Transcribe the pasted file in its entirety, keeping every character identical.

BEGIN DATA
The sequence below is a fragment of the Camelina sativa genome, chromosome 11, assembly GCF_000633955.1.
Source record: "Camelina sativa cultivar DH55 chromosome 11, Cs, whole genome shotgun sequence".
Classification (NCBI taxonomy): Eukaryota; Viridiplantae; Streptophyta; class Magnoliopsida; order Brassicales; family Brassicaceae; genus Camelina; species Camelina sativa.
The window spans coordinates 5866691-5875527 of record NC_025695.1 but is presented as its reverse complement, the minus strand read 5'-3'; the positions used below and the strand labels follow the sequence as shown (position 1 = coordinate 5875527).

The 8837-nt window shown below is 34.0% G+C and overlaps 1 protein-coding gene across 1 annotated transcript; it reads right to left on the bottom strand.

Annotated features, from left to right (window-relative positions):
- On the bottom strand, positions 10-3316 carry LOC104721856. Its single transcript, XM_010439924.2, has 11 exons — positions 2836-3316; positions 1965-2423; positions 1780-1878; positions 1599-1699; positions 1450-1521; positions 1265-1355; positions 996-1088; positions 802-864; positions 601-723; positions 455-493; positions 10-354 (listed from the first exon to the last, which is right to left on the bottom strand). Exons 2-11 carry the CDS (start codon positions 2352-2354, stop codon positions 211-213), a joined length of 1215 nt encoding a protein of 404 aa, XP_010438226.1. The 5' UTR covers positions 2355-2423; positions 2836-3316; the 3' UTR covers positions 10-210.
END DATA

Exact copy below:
The sequence below is a fragment of the Camelina sativa genome, chromosome 11, assembly GCF_000633955.1.
Source record: "Camelina sativa cultivar DH55 chromosome 11, Cs, whole genome shotgun sequence".
Classification (NCBI taxonomy): Eukaryota; Viridiplantae; Streptophyta; class Magnoliopsida; order Brassicales; family Brassicaceae; genus Camelina; species Camelina sativa.
The window spans coordinates 5866691-5875527 of record NC_025695.1 but is presented as its reverse complement, the minus strand read 5'-3'; the positions used below and the strand labels follow the sequence as shown (position 1 = coordinate 5875527).

The 8837-nt window shown below is 34.0% G+C and overlaps 1 protein-coding gene across 1 annotated transcript; it reads right to left on the bottom strand.

Annotated features, from left to right (window-relative positions):
- On the bottom strand, positions 10-3316 carry LOC104721856. Its single transcript, XM_010439924.2, has 11 exons — positions 2836-3316; positions 1965-2423; positions 1780-1878; positions 1599-1699; positions 1450-1521; positions 1265-1355; positions 996-1088; positions 802-864; positions 601-723; positions 455-493; positions 10-354 (listed from the first exon to the last, which is right to left on the bottom strand). Exons 2-11 carry the CDS (start codon positions 2352-2354, stop codon positions 211-213), a joined length of 1215 nt encoding a protein of 404 aa, XP_010438226.1. The 5' UTR covers positions 2355-2423; positions 2836-3316; the 3' UTR covers positions 10-210.